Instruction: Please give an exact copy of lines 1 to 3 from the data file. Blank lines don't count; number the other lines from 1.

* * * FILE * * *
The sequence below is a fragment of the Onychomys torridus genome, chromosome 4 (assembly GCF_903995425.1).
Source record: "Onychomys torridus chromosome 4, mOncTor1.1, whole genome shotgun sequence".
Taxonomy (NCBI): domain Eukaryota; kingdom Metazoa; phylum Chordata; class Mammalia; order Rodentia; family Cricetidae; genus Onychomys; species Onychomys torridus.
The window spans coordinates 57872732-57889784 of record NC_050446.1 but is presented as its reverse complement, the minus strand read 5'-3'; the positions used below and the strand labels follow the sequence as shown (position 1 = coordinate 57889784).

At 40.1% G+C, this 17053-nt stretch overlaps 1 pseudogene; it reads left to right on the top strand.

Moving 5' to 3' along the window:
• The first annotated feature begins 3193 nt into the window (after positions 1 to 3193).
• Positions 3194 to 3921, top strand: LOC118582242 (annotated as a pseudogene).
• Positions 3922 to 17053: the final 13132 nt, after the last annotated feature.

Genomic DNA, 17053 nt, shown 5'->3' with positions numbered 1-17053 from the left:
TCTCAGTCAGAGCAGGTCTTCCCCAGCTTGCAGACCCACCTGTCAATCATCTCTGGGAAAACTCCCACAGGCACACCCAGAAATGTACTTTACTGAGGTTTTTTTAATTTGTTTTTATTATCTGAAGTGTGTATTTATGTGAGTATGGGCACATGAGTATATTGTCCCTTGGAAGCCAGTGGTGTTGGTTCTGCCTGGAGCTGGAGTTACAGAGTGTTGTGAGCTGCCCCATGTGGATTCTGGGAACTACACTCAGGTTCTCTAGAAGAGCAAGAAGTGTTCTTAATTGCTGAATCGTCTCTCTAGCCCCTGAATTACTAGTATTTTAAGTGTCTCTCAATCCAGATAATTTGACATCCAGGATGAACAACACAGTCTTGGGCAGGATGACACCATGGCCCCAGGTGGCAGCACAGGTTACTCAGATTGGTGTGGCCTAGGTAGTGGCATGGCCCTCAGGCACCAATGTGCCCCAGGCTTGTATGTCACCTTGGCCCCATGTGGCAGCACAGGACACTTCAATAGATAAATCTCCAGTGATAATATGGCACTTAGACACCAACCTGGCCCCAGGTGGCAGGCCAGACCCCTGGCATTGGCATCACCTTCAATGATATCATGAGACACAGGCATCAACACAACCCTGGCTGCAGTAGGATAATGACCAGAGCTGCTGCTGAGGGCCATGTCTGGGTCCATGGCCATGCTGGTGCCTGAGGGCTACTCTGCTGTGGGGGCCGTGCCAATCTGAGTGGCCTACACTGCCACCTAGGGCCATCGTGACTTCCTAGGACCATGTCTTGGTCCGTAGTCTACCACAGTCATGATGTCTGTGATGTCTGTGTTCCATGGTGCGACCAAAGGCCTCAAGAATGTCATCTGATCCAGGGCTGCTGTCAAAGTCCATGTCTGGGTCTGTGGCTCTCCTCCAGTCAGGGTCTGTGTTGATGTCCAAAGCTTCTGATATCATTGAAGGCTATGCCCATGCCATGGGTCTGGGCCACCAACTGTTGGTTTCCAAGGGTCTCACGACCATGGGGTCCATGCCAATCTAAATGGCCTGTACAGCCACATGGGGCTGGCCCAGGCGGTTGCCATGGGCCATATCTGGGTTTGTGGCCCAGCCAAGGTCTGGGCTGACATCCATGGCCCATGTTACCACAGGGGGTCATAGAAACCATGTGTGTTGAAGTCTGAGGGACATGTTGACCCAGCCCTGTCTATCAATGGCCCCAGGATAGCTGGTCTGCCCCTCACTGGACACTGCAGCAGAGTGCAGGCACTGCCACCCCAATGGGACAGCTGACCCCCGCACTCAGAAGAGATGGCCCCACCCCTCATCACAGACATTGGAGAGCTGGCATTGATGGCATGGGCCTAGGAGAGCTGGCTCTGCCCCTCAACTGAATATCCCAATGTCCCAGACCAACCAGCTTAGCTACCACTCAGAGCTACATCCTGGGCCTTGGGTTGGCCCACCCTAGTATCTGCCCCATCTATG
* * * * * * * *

The sequence below is a fragment of the Onychomys torridus genome, chromosome 4 (assembly GCF_903995425.1).
Source record: "Onychomys torridus chromosome 4, mOncTor1.1, whole genome shotgun sequence".
Taxonomy (NCBI): domain Eukaryota; kingdom Metazoa; phylum Chordata; class Mammalia; order Rodentia; family Cricetidae; genus Onychomys; species Onychomys torridus.